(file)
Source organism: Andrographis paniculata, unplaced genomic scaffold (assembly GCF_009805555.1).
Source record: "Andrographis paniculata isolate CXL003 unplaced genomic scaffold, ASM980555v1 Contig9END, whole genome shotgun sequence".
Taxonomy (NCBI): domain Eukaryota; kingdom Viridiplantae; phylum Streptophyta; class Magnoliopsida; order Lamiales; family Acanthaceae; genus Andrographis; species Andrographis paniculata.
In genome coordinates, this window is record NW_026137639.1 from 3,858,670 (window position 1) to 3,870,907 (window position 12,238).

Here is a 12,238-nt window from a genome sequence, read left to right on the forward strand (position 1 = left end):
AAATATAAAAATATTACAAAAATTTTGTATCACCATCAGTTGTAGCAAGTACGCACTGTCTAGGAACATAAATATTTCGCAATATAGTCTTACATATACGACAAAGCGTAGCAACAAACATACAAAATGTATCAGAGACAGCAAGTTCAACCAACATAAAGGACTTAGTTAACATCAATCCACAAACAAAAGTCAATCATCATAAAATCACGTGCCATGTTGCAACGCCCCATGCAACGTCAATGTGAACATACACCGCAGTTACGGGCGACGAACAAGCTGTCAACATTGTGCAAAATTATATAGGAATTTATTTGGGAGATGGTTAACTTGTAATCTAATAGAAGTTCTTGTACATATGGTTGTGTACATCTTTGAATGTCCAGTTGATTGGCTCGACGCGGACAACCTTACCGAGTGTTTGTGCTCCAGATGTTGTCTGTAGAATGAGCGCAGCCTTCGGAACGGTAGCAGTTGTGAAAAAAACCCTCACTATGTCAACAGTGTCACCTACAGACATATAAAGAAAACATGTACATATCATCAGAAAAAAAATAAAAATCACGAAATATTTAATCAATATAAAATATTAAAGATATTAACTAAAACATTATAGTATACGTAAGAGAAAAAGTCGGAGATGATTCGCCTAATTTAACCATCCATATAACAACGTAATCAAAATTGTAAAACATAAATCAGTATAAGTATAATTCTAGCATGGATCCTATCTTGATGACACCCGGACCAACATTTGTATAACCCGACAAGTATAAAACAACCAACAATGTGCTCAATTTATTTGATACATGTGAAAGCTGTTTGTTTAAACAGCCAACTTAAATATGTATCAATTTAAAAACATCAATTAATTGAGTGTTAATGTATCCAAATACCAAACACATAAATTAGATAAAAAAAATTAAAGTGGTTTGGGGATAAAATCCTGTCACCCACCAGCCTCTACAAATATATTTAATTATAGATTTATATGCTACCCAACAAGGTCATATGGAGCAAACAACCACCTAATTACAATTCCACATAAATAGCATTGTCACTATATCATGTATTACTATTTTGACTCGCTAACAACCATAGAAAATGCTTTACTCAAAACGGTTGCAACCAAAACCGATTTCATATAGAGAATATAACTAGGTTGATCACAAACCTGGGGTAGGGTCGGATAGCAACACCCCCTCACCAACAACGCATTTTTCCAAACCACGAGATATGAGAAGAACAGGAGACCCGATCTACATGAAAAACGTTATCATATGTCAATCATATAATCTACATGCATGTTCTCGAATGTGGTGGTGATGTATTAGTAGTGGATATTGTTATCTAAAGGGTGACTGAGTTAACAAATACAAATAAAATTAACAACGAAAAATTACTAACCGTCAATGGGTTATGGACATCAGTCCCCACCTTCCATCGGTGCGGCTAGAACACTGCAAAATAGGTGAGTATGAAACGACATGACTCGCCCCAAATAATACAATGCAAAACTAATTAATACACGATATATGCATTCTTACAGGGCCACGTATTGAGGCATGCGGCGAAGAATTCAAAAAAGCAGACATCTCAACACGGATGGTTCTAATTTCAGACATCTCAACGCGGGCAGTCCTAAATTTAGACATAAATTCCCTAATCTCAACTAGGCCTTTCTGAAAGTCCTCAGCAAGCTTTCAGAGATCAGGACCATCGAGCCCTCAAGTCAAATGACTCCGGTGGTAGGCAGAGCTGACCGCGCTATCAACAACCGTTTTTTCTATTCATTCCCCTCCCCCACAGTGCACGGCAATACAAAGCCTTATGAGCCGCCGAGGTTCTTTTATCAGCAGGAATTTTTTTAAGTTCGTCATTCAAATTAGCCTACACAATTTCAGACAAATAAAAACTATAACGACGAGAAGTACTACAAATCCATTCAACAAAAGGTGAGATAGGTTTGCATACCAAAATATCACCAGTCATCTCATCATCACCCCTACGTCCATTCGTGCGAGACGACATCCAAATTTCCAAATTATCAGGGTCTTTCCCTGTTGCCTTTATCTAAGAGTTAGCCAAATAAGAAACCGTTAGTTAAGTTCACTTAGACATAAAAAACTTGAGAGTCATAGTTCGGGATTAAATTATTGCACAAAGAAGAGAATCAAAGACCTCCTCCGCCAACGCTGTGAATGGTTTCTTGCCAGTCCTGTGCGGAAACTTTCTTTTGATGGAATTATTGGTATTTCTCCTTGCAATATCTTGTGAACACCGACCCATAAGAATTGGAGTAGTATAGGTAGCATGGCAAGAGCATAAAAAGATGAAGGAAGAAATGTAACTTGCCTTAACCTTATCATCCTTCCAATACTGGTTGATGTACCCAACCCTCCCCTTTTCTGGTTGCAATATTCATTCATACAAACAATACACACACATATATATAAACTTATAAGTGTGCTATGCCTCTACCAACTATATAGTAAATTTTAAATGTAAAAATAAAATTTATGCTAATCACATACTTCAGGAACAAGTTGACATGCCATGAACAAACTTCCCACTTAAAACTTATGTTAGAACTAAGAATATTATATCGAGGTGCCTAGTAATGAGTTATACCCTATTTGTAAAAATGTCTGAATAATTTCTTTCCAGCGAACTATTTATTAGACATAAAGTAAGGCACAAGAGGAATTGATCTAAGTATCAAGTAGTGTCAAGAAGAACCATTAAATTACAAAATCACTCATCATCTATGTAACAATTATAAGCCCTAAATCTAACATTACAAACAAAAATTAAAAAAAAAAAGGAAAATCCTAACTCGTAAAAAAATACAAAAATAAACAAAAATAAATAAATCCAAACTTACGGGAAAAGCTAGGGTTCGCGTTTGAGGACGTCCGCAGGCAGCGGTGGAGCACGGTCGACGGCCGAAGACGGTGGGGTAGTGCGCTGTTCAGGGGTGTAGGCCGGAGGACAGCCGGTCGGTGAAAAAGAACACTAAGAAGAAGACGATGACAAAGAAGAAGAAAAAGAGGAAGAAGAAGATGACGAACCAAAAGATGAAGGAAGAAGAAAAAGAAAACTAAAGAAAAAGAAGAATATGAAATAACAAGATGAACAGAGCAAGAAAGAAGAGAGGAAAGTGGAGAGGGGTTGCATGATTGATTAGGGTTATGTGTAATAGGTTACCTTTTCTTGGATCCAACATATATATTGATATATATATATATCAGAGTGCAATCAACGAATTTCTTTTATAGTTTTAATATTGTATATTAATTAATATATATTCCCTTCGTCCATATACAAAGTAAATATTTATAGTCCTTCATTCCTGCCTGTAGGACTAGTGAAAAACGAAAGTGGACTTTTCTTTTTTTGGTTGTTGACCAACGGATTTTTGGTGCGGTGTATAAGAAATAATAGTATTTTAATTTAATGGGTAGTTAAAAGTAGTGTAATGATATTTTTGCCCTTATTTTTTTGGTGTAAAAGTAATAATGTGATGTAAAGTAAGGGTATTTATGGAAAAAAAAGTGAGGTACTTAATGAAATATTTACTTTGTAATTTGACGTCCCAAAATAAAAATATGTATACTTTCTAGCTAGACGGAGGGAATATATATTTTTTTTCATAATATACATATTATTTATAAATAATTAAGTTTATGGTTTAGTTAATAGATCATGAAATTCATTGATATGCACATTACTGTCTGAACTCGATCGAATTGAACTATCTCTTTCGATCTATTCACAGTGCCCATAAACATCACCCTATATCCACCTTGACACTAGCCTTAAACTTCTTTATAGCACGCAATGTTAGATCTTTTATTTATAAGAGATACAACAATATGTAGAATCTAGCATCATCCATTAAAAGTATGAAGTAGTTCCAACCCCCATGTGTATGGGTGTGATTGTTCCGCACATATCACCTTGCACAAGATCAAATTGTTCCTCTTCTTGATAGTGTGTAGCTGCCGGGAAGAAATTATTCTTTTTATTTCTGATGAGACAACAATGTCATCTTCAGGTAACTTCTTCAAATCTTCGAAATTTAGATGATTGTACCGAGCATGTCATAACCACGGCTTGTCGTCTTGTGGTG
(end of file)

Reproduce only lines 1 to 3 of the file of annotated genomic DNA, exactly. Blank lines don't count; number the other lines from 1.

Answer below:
Source organism: Andrographis paniculata, unplaced genomic scaffold (assembly GCF_009805555.1).
Source record: "Andrographis paniculata isolate CXL003 unplaced genomic scaffold, ASM980555v1 Contig9END, whole genome shotgun sequence".
Taxonomy (NCBI): domain Eukaryota; kingdom Viridiplantae; phylum Streptophyta; class Magnoliopsida; order Lamiales; family Acanthaceae; genus Andrographis; species Andrographis paniculata.